Quantcast

Halloween (4K UHD Blu-ray)

“See anything, you like?” Michael Myers returns to theaters in next month, but this month, he’s returning to home video in an exciting 4K Ultra-HD Blu-ray release from Lionsgate. In a bit of perfect timing, the film turns 40 years old this year and there is no better way to celebrate than giving Michael Myers original trip home the 4K upgrade. John Carpenter’s film will be receiving a visual update, but the audio and bonus features from the previous 35th Anniversary Edition will remain the same. Unfortunately no digital copy is included. However, they’ve set it at a beautiful price point (And even better if you managed to nab it on the day it was $16.99), so that makes it a bit better. On September 25th get ready to watch Michael break out of Smith’s Grove, Laurie carve jack-o-lanterns at the Doyle house and Dr Loomis scare Lonnie Elamb the Myers’ house front lawn. All in glorious 4K Ultra-HD!

Film 

On a black and unholy Halloween night years ago, little Michael Myers brutally slaughtered his sister in cold blood. But for the last fifteen years, town residents have rested easy, knowing that he was safely locked away in a mental hospital — until tonight. Tonight, Michael returns to the same quiet neighborhood to relive his grisly murder again…and again…and again. For this is a night of evil. Tonight is Halloween!

Seeing as Halloween is my personal favorite film of all time, I’ve covered this one plenty of the years. Every year something seems to pop up and have me spilling out doodles about it. Recently, I just wrote about the history of the series on home video in anticipation of this 4K Ultra-HD Blu-ray release. Back when the film was celebrating 35 years of existence, my Naptown Nerd blog did 31 straight days of dedicated content to the film and its sequels. And of course, every time there’s a new blu-ray release, I’m covering it here.  And we had a good run with the complete collection and The Curse of Michael Myers producer’s cut and bonus disc reviews too. I’ve even tied in thoughts to other pieces as well. If you veer toward podcasts I’m there as well.

Forty years later, Carpenter’s film continues to warm me and impress me with its craft, restraint and such excellence with a little film. As I’ve mentioned before, I learned a lot of what I did about filmmaking from this mere “slasher” film. But more than that, it opened a whole new set of doors for me as well. It led me to Italian cinema, many of John Carpenter’s own personal influences and favorites, appreciating Hitchcock and seeing him in a new light even. The impact this film had on me as a student of film, from trying my best and writing and crafting, all the way to appreciation and critical thought have come from this original point. Yes, Star Wars is very important to me and Tim Burton’s Batman was the film that changed my life and took me to this avenue, but the original Michael Myers-Laurie Strode encounter filled it all out and made me better for it.

Another arena it lead or kept me in was that of the 1980s slasher run. I was and am still fascinated with these films for better or for worse. I’m obsessed with these films and seeing what it is someone thought about John Carpenter’s Halloween. Many took it and said, “Hell, we could do that cheaply and make a few bucks”. But importantly they had to find an element or elements from the film and figure THAT’S why it worked. From He Knows You’re Alone to Final Exam, someone thought they found the key ingredient and ran with it. Was it the score that helped? A signature mask? An aged star from Hollywood’s past to help guide a young cast? Some of them do it poorly, others actually are pretty entertaining or just fun, enjoyable films to look back on.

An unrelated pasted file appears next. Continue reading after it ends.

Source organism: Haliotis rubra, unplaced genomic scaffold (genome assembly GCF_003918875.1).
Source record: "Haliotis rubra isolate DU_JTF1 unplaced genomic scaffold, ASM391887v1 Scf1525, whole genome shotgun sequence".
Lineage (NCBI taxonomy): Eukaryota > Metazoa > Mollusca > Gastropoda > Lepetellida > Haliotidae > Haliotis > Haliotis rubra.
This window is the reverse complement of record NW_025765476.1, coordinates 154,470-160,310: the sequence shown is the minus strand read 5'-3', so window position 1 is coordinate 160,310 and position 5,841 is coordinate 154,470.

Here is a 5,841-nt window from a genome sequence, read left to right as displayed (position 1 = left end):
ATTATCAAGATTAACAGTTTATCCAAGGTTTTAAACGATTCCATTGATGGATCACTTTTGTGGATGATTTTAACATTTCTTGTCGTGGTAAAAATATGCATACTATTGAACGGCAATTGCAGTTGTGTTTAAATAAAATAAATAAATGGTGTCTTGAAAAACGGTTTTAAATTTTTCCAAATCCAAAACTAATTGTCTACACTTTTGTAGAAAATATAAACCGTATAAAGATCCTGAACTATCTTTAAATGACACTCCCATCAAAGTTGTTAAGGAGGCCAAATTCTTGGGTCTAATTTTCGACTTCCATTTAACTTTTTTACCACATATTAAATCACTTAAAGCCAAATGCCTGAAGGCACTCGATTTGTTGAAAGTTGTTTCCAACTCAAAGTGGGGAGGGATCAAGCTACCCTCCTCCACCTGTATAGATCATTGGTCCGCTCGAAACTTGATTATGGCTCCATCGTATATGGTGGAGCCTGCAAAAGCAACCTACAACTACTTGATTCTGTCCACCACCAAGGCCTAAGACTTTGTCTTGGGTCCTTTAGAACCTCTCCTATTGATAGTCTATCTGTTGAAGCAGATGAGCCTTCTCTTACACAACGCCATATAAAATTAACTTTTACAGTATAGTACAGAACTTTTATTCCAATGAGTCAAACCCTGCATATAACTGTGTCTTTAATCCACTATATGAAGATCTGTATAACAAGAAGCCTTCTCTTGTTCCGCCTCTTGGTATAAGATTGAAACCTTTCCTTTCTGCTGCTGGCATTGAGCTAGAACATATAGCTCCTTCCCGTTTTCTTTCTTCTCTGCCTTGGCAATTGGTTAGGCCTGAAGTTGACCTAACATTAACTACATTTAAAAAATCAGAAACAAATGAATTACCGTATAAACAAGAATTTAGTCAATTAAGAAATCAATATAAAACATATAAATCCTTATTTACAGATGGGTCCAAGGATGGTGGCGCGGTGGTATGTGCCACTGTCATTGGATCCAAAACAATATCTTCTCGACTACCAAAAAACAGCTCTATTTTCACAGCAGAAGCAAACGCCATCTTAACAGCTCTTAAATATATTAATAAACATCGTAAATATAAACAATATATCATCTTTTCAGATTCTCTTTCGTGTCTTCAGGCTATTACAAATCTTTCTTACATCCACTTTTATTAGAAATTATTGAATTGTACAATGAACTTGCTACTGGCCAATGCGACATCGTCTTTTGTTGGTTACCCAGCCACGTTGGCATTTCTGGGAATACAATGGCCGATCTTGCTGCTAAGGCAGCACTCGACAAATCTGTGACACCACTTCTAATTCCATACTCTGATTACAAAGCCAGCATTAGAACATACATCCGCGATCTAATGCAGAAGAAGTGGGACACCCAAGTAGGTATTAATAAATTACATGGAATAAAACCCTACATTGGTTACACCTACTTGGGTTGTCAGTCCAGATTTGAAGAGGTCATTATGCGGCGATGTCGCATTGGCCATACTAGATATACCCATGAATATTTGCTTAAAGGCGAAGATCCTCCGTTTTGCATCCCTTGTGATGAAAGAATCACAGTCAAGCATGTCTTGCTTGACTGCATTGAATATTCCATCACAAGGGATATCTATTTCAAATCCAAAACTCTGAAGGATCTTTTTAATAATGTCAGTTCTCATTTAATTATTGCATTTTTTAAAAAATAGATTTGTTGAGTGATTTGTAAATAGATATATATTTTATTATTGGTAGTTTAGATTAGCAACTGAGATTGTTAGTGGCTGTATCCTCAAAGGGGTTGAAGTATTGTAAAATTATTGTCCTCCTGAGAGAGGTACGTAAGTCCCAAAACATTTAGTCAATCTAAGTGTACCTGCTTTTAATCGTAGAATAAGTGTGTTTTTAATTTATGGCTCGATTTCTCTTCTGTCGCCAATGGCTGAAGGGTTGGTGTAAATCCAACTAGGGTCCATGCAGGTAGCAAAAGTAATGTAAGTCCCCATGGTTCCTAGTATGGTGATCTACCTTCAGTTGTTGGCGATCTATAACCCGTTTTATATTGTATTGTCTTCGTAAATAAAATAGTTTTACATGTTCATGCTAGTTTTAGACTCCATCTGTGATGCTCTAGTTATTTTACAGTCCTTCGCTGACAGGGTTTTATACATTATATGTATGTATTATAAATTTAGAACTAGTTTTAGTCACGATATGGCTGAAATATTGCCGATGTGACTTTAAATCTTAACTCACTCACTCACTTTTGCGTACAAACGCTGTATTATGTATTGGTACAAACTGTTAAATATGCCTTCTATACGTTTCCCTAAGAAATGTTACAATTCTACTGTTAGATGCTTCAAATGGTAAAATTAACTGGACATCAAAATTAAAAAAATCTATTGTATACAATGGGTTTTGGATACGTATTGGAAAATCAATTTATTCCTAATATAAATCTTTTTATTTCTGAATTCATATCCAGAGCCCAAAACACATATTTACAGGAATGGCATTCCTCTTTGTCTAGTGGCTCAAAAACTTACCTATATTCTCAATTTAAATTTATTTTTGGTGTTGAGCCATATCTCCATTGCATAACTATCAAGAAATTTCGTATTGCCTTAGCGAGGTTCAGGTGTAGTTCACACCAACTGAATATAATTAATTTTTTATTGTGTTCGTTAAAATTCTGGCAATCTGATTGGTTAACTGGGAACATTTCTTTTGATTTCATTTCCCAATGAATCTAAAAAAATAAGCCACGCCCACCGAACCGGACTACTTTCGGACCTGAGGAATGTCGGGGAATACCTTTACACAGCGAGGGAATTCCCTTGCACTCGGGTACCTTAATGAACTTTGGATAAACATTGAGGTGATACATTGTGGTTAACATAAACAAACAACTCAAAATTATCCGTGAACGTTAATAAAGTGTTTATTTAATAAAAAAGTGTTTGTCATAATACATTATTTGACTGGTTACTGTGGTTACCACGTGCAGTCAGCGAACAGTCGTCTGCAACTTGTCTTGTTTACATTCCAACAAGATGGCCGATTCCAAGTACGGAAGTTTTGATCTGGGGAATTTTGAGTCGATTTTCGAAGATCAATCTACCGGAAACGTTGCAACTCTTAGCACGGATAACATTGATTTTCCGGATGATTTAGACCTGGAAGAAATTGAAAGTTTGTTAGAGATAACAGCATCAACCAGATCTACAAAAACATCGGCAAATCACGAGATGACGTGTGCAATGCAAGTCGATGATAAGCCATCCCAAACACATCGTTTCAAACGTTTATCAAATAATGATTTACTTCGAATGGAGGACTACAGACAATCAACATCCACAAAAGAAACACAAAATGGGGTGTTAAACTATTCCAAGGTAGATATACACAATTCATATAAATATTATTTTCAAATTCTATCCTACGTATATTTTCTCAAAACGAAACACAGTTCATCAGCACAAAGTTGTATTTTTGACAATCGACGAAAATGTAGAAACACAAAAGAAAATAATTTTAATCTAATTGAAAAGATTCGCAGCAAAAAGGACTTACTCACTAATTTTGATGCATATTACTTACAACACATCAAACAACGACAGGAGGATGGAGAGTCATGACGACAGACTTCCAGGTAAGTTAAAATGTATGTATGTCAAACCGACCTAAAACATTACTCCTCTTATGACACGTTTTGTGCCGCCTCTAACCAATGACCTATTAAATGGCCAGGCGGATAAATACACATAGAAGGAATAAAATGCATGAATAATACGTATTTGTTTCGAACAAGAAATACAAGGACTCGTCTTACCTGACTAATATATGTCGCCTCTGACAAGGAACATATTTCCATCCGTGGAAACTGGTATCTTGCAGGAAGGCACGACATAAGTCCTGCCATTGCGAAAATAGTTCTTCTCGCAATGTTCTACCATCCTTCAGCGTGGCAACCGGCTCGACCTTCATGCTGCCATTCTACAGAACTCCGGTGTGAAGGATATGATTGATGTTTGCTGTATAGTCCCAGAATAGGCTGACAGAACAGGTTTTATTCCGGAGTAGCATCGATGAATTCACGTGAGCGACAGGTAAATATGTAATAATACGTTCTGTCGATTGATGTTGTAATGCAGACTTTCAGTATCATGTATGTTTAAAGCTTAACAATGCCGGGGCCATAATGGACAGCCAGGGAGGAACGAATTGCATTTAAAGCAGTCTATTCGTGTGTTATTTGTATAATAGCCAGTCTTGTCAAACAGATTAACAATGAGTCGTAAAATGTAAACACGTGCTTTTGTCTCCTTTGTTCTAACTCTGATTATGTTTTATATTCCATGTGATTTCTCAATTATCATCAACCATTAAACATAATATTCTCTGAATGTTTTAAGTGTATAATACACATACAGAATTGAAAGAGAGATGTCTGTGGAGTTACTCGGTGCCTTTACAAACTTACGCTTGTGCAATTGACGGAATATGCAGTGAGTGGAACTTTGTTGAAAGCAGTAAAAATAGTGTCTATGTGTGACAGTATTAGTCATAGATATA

Halloween itself was a bit of a borrower. While considered the granddaddy or blueprint for the 1980s teenage slasher cycles, it came from influences for Carpenter, Debra Hill and the other minds on the film. Just looking back a couple years at Black Christmas, those elements are strongly present. I’m not going to argue calling that one first, its just nobody saw that one. Halloween was SEEN and celebrated. Many also cite Psycho as the prime Hitchock influence, probably due to a knife and Janet Leigh, but his other works, namely Strangers on a Train feel more prominent. Carpenter may have made a film that seems laxed and easy, but he’s not quite that type of person and never very on the nose. Even when he seems he is, it doesn’t quite catch on to everyone (Hardcore conservative Republicans still go around rocking They Live gear. Not a joke, I’m serious).

I haven’t stretched much into dissecting or diving headfirst into the film itself, but this is what I felt like writing about today or this year for Halloween. Much of my passion for doing something this year revolved around doing something for the Home Video History which I posted a few weeks back. I may still have something in store for around the time the new film releases (Depends on if I have the time, but there’s an idea floating in my head). For those wanting deep dives on the film, I’ve left links here where you will have PLENTY of information and good reads to go through. Halloween remains a simplistic, thrilling nightmare that holds up well if you allow yourself into its world and realize its a 1970s film taking place in the 1970s (I know, hard concept right? But you’d be surprised how foolish the modern viewer is). I will always love the film (Which is 4 years old than me), as it has transcended beyond just the film’s 90 minute content itself. As for the new film, I’m always excited just for the opportunity to see Michael Myers haunt the streets of Haddonfield one more time as I feel his original story lives in infamy and legend akin to that of Count Dracula.

Video 

Encoding: HEVC / H.265

Resolution: 4K (2160p)

Aspect Ratio: 2.35:1

Layers: BD-66

Clarity/Detail: With the 35th Anniversary Edition Blu-ray of Halloween, a 4K restoration had taken place and been supervised by Dean Cundey. It looked fantastic. How big of a jump would the 4K Ultra-HD release be? Well, it does improve, but its more taking care of some house maintenance than skyrocketing the picture quality. Overall, I’m very pleased and happy this was released. For some, it may not be enough of a difference as that Blu-ray was already a fantastic improvement. Being my favorite film of all time and able to watch and recite it with my eyes closed, I was able to pick up on every little difference and improvement right away throughout. Many may not be as in tune to discern that or might not even care. Here, we see a little bit more crisp picture, added details and some more confidence in camera and character movements. The best friend here is the HDR, which saturates and improves the nighttime and darkened home moments of the film, allowing you to see a lot more information than previously. In some scenes the grain is more apparent (Not distracting, complimentary) and other moments things look a little blurrier than they were before (Part of the source). The leaps and bounds for the image took place 5 years ago, what we have here now is the final touches to it and perfected of an already awesome picture.